"Gorton: Right. Let’s just review how repo operates. For repo to work, firms that want to borrow cash (to finance their activities) must hold a sufficient amount of bonds on their balance sheets to be used as collateral when depositors (effectively lenders: money market mutual funds, other institutional investors or corporations seeking a place to save large quantities of cash in the short term) arrive to put their money in the “bank”—the firm wanting to borrow cash. In the example I used earlier, the “bank” was Lehman Brothers, but most financial firms using repo didn’t collapse as dramatically as Lehman did."
So those bonds, if they’re securitization bonds, asset-backed securities, they are linked to what were portfolios of bank loans. Because of this link, traditional banking and shadow banking are integrated. They’re part of the same system. Traditional banking funds itself in large part by selling loans to firms that use those loans for collateral for this other category of loans.

Stepping back in time, before we had federal money, banks printed up their own dollars. Bring them to a merchant who knows the bank and he/she will accept them at face value. Bring in dollars from an out of state bank and the merchant is going to go off and consult some valuation book to see what they're worth, maybe he only offers a "haircut" of 95 cents on the dollar.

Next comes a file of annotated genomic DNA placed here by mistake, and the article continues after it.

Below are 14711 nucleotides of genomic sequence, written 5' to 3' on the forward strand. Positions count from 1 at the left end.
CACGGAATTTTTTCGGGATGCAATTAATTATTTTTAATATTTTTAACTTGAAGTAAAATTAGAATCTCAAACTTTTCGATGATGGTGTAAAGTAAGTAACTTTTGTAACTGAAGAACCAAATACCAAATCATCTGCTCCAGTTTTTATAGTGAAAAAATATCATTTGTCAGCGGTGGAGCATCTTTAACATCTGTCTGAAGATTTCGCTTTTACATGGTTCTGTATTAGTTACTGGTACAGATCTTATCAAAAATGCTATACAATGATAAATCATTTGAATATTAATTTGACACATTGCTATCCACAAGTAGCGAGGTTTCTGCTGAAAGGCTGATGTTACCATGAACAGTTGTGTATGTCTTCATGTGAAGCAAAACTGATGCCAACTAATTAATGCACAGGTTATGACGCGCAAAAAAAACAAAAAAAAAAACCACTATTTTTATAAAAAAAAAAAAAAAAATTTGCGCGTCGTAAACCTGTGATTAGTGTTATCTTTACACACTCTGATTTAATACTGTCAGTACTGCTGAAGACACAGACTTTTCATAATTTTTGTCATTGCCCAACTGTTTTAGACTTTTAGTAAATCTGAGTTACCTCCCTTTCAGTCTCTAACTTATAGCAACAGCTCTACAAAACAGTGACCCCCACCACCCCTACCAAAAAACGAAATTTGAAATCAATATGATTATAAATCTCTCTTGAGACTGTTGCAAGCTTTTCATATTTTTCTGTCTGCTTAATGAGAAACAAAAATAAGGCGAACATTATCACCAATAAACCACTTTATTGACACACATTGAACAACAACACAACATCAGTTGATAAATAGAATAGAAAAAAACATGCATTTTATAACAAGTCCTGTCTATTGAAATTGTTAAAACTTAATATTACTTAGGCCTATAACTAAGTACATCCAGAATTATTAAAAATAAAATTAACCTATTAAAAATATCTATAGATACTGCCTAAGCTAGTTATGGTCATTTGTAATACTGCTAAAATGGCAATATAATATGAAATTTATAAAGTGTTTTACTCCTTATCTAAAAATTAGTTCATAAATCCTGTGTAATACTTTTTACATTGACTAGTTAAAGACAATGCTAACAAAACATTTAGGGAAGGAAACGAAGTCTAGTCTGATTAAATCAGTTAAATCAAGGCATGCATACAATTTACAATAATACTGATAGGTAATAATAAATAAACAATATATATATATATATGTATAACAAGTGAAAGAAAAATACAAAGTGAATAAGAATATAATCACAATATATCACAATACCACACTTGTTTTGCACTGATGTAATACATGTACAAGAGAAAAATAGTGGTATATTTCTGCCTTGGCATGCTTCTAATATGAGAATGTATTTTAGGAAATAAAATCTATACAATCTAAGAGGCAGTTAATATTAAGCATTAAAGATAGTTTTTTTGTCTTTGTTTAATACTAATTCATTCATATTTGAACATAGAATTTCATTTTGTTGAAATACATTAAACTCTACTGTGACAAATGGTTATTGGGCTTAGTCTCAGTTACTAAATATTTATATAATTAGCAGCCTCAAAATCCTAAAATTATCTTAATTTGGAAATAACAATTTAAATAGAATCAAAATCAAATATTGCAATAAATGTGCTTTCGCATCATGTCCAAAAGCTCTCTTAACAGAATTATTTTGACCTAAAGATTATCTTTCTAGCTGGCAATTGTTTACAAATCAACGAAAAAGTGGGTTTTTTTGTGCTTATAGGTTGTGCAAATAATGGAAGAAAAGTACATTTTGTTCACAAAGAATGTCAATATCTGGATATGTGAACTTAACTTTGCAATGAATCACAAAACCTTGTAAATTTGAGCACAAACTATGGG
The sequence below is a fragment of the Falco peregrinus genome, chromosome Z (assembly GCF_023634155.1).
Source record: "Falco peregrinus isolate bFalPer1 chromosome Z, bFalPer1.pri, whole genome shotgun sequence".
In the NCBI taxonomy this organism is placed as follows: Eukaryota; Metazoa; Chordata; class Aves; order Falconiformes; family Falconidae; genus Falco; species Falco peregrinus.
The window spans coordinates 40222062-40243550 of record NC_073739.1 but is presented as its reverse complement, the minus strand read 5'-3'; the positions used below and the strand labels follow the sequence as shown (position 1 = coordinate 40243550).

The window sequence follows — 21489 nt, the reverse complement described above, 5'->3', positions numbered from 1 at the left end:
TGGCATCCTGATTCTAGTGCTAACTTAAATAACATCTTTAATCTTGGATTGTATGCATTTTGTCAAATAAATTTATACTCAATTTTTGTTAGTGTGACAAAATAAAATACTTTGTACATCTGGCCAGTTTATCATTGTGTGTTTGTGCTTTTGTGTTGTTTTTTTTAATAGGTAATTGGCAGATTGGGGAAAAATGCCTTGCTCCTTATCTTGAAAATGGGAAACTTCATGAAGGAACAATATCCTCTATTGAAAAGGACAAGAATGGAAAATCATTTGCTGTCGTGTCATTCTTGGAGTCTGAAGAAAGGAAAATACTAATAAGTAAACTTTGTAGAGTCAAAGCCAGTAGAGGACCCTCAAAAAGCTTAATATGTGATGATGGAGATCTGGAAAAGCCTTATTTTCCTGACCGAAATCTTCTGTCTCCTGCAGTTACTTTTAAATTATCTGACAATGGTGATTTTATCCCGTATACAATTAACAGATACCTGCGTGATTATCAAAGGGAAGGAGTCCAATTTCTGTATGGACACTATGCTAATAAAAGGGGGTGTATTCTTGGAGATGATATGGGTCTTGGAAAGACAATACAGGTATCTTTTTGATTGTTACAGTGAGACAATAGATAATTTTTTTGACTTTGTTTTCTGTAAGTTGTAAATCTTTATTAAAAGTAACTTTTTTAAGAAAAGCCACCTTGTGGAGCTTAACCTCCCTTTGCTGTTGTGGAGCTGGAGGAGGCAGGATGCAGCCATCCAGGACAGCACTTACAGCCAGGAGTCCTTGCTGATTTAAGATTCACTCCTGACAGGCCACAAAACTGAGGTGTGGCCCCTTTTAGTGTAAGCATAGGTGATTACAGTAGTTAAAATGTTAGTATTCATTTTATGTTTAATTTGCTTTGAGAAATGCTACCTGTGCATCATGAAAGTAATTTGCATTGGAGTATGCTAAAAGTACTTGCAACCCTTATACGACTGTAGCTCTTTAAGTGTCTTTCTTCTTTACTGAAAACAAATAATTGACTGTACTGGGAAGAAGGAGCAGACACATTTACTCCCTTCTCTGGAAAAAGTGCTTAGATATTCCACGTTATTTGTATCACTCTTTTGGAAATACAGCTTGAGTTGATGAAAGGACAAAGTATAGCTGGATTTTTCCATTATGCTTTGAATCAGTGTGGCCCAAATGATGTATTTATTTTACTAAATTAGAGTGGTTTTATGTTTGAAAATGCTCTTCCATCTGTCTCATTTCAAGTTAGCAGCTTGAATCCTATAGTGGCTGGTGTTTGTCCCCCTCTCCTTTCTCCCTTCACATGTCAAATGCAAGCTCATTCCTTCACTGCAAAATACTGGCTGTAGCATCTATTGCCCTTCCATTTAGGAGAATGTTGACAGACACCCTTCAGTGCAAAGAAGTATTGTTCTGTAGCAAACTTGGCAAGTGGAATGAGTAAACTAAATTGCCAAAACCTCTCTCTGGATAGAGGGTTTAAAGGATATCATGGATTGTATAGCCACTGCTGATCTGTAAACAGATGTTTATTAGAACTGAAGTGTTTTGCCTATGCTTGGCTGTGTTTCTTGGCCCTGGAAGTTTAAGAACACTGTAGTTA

So you've got an inefficient system of money that is information sensitive. If you know more than the other guy what that dollar is really worth you gain from the transaction. The old phrase "bad money drive out good money" holds. You spend bad money, hang onto the good money and eventually only bad money is in circulation. Federal money changed that.

US government bonds had a known value. Corporate bonds had known values and were rated by rating agencies that pored over the company's books. New classes of securitized bonds had known values and were rated by the same agencies.
Until, all of a sudden, they didn't. And we're back to asymetrical information. I might know more about a particular bond than you do. We can no longer accept the fiction that these bonds are all AAA.

"Gorton: Yes, the house price decline had the biggest impact on subprime mortgages, and that’s the information that was revealed by trading the ABX index, although I think it was widely known and understood, probably, beforehand. But the question is, again: How could that shock lead to such a big crisis?

Remember: At the time, subprime mortgages outstanding totaled about $1.5 trillion. If all of that had defaulted with zero recovery, that would not have been a global financial crisis. That would have been a problem, because poor and minority people received a disproportionate share of these subprime mortgages. And surely there were problems with all sorts of other things—underwriting standards, broker incentives—but they didn’t constitute or cause a global financial crisis. So what happened?